TEY, Thomas (1486 or 1488-1543), of Layer de la Haye, Essex.

Published in The History of Parliament: the House of Commons 1509-1558, ed. S.T. Bindoff, 1982
Available from Boydell and Brewer




Family and Education

b. 31 Oct. 1486 or 1488, 1st s. of William Tey of Layer de la Haye by Elizabeth or Isabel Bassett. m. by 1520 Jane, da. of one Harleston, at least 1s. 1da. suc. fa. 1500 or 1502.1

Offices Held

Servant of earls of Oxford; j.p. Essex 1532-d.; commr. tenths of spiritualities, Essex, Colchester 1535, gaol delivery, Colchester 1536-d.2


The Teys were one of the oldest families in Essex. The senior branch was settled at Marks Tey, Essex, and Brightwell Hall, Suffolk, and had as its head Sir Thomas Tey, one of the courtiers who attended Henry VIII at the Field of Cloth of Gold. Thomas Tey came from a cadet branch seated since the early 15th century at Layer de la Haye. In common with most Essex families the Teys were in the service of the earls of Oxford: in 1513 the 13th Earl bequeathed annuities of 53s.4d. to two men named Thomas Tey, one being probably the future Sir Thomas, who was knighted before 1526, and the other his distant cousin of Layer de la Haye.3

It was doubtless to his position in the household of the 15th Earl of Oxford that Tey owed his election in 1529, the borough admitting him as a freeman on Oct. of that year: five years later he was to be one of the witnesses to the earl’s will. He and Robert Rochester were the chief counsellors and agents of the 16th Earl in his dispute of the early forties with Thomas Josselyn over the keepership of Oxford’s park at Stansted Mountfitchet: although right was clearly on Josselyn’s side and his brother-in-law John Gates prevailed on Henry VIII to order Oxford to admit Josselyn, the earl is said to have hit upon the expedient of disparking to deprive Josselyn of the keepership.4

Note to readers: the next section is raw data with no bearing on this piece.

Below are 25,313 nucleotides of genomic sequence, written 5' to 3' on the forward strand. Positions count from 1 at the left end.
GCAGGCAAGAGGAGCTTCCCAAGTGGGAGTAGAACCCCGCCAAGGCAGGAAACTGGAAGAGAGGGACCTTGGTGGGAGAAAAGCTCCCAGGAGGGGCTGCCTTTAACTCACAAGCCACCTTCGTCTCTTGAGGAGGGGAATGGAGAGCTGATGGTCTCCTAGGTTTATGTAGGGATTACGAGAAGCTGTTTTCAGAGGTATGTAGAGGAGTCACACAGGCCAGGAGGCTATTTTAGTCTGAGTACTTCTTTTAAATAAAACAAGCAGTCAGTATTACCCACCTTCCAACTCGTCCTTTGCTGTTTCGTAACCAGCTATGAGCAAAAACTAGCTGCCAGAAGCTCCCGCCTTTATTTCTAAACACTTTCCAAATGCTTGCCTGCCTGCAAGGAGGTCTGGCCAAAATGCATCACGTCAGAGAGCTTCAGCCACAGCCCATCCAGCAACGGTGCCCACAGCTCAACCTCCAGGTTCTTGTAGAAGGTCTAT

Tey was a beneficiary to the extent of £20 under the will of his cousin John Tey, another Oxford retainer who died in the house of the countess at Wivenhoe after a long illness there. Thomas Tey himself died on 20 Apr. 1543. He had planned to marry his son to a daughter of Edward Denny, one of the barons of the Exchequer, but this project failed despite his resort to Chancery. Tey’s will is lost but from his inquisition post mortem it is known that he named as executors a neighbour who had been town clerk of Colchester and another faithful servant of Oxford’s, Richard Anthony, whom the earl had nominated for election at Colchester in 1529 but had afterwards ordered to stand down in favour of Richard Rich.5

Ref Volumes: 1509-1558

Author: D. F. Coros


  • 1. He became 13 on the All Hallows Eve preceding his father’s death, which took place, according to the probate of his will (PCC 16 Blamyr), in 1500 but, according to his i.p.m. (C142/16/62), on 8 June 1502. Vis. Essex (Harl. Soc. xiii), 297; Essex RO, D/B3/1/2, f. 78.
  • 2. LP Hen. VIII, v, vii, viii, xi, xiii-xvii.
  • 3. Morant, Essex, ii. 202; LP Hen. VIII, iii; Archaelogia, lxvi. 319.
  • 4. Essex RO, D/B3/1/2, f. 78; LP Hen. VIII, vii, add.
  • 5. PCC 17 Hogen; C1/582/40; 142/69/231; Cal. Colchester Ct. Rolls ed. Harrod, 65-66.